Spying Abuses Are Still a Concern, 10 Years After Edward Snowden

Ten years after Edward Snowden revealed that intelligence agencies abuse their authority to spy on people in the United States and around the world, the whistleblower continues to cast a long shadow. Here at home, Congress is thinking of extending surveillance powers amidst debates informed by concerns about privacy. Overseas, Irish regulators just slapped Facebook parent Meta with a massive fine under a European Union law meant to address governments siphoning data acquired by private companies. Snoops and their targets alike, we’re all living in a world shaped by Snowden.

Just as the 9/11 attacks supercharged the security state with new power to intercept communications, Edward Snowden fueled concerns that the snoops’ authority extended much too far. The result has been an ongoing tussle between those who say they want the intelligence community to protect us, and people concerned that we need protection from the intelligence community.

“Social media giant Meta was the latest to face a big penalty Monday when Ireland’s privacy watchdog fined it a record €1.2 billion euros for privacy violations under the European Union’s General Data Protection Regulation (GDPR),” Politico reported this week. “The Irish decision relates to 2013 revelations from Edward Snowden, the U.S. National Security Agency contractor, that American spooks were unlawfully accessing people’s personal information via the country’s tech giants.”

Europe’s Heavy-Handed Privacy Law

By “relates to 2013 revelations from Edward Snowden,” Politico‘s Clothilde Goujard and Mark Scott mean the European Parliament ushered through the GDPR amid reports that alphabet agencies in English-speaking countries hoover up information collected by private companies. In 2019, Hallie Coyne wrote a paper for The Cyber Defense Review exploring “the significant impact that Snowden’s leaks had on the development of the European Union’s General Data Protection Regulation (GDPR)—a piece of legislation that has fundamentally changed the nature of data privacy in the EU, and the world over.”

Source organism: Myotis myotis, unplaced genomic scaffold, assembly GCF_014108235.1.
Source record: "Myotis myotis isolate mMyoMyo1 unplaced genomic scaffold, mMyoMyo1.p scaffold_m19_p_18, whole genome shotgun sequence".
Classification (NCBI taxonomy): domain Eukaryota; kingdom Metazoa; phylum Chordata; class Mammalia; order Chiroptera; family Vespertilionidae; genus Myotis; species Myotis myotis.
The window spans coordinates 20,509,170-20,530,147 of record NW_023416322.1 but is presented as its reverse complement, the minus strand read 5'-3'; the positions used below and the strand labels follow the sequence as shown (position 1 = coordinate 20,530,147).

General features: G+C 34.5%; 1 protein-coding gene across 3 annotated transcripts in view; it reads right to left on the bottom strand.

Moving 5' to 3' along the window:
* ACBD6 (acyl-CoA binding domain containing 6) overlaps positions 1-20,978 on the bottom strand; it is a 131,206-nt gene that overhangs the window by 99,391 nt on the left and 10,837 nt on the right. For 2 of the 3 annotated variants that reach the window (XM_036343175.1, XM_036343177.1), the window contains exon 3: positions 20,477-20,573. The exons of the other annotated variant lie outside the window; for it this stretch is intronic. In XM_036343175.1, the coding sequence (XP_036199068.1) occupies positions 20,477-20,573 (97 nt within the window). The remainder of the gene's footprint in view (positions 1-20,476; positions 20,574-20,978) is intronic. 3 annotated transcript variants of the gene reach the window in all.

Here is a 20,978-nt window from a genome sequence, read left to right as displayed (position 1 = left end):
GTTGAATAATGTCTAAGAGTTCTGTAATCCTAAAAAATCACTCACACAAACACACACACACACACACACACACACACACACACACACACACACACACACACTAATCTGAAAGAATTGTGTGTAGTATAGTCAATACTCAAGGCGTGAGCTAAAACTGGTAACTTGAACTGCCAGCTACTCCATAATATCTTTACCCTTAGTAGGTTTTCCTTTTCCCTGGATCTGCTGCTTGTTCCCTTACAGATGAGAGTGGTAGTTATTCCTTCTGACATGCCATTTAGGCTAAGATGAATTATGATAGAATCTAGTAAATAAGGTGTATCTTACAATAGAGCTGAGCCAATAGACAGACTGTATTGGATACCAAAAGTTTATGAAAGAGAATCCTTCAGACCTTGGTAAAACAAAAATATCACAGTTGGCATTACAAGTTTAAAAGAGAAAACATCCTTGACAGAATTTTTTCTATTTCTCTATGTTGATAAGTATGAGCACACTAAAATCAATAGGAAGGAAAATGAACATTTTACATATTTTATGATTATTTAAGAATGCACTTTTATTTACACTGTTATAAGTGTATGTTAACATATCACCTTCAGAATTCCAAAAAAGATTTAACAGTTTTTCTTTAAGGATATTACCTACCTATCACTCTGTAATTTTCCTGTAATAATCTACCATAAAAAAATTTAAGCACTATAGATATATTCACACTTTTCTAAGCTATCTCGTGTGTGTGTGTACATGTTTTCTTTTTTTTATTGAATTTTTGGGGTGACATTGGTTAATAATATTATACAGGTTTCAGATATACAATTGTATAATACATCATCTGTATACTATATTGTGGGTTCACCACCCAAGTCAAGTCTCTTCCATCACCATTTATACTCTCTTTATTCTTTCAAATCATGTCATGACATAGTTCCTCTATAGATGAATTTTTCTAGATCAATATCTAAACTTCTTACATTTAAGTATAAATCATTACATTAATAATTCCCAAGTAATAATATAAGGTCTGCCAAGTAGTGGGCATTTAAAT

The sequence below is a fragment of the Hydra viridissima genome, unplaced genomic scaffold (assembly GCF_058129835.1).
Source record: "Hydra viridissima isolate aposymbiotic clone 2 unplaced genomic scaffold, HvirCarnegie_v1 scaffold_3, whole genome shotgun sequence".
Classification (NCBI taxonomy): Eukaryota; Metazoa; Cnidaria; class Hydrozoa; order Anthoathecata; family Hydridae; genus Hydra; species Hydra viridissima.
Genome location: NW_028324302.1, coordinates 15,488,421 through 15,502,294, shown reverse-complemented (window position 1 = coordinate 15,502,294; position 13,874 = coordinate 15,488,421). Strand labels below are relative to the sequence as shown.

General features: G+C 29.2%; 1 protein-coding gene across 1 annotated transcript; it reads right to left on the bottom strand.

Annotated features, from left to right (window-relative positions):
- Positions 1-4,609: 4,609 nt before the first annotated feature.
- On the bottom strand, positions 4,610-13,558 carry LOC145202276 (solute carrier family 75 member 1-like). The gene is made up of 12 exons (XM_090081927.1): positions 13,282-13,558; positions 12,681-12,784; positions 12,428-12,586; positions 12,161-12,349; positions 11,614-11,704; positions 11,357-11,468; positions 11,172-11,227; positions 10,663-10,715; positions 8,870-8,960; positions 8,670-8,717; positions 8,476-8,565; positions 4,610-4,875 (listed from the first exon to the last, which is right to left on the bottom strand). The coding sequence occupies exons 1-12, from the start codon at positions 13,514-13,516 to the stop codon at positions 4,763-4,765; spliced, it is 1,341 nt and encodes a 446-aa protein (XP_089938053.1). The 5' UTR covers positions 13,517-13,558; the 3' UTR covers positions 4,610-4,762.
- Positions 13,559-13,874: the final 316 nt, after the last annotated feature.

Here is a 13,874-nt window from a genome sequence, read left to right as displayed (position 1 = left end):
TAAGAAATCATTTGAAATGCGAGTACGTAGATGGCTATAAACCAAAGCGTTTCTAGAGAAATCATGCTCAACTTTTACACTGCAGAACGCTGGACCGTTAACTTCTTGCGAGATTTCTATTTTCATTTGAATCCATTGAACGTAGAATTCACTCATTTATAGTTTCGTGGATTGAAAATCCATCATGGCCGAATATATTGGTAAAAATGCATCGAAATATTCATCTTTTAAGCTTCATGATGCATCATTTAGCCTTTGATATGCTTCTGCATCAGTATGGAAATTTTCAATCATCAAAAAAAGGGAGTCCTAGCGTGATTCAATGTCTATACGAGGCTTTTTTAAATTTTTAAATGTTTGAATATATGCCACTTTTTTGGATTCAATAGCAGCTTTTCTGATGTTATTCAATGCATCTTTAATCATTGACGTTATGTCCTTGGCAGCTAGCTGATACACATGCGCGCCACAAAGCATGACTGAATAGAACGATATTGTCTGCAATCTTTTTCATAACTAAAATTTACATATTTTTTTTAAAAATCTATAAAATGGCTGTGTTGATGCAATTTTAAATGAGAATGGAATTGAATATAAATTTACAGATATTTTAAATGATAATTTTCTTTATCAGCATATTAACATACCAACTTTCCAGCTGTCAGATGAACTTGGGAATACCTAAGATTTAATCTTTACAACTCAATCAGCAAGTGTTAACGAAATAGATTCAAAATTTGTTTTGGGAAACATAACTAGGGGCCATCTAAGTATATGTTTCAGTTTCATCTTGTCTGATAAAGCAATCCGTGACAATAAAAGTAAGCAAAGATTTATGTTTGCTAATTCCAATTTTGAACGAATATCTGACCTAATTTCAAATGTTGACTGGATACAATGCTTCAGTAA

That’s not to say the GDPR is good legislation. The E.U. has a wide reputation for turning every concern, no matter how justified, into an excuse for heavy-handed bureaucracy. In the current case, Ireland’s Data Protection Commission itself preferred to simply order Meta to stop transferring private user data to the United States and objected that a heavy fine “would exceed the extent of powers that could be described as being ‘appropriate, proportionate and necessary.'” But the Irish body was overruled by the European Data Protection Board.

The GDPR also hampers innovation with high compliance costs and penalties threatened for new technologies and services that run afoul of the bureaucracy. Undoubtedly, the regulatory gauntlet stifles entrepreneurs and favors the sort of companies, like Meta, that can afford billion-euro fines.

But if the E.U. was destined to be a rule-bound bureaucracy that favors large firms over small competitors, the specific form of its red tape was partially shaped by Snowden’s legacy.

America’s Ongoing Surveillance Debate

The snooping discussion in the United States is rather healthier, if no less frustrating.

“The revelation that the Federal Bureau of Investigation used a foreign-spying tool to search for information about defendants in the Jan. 6 attack on the U.S. Capitol and the 2020 George Floyd protests has set back the Biden administration’s effort to win reauthorization of a law it says is a critical tool for national security, lawmakers in both parties said,” The Wall Street Journal‘s Dustin Volz and Byron Tau reported this week. “The law, known as Section 702 of the Foreign Intelligence Surveillance Act, lets the National Security Agency intercept the communications of foreign terrorist or espionage suspects that pass through U.S. telecom and internet companies. But the tool also vacuums up data about American citizens living in the U.S., for instance when they communicate with people overseas.”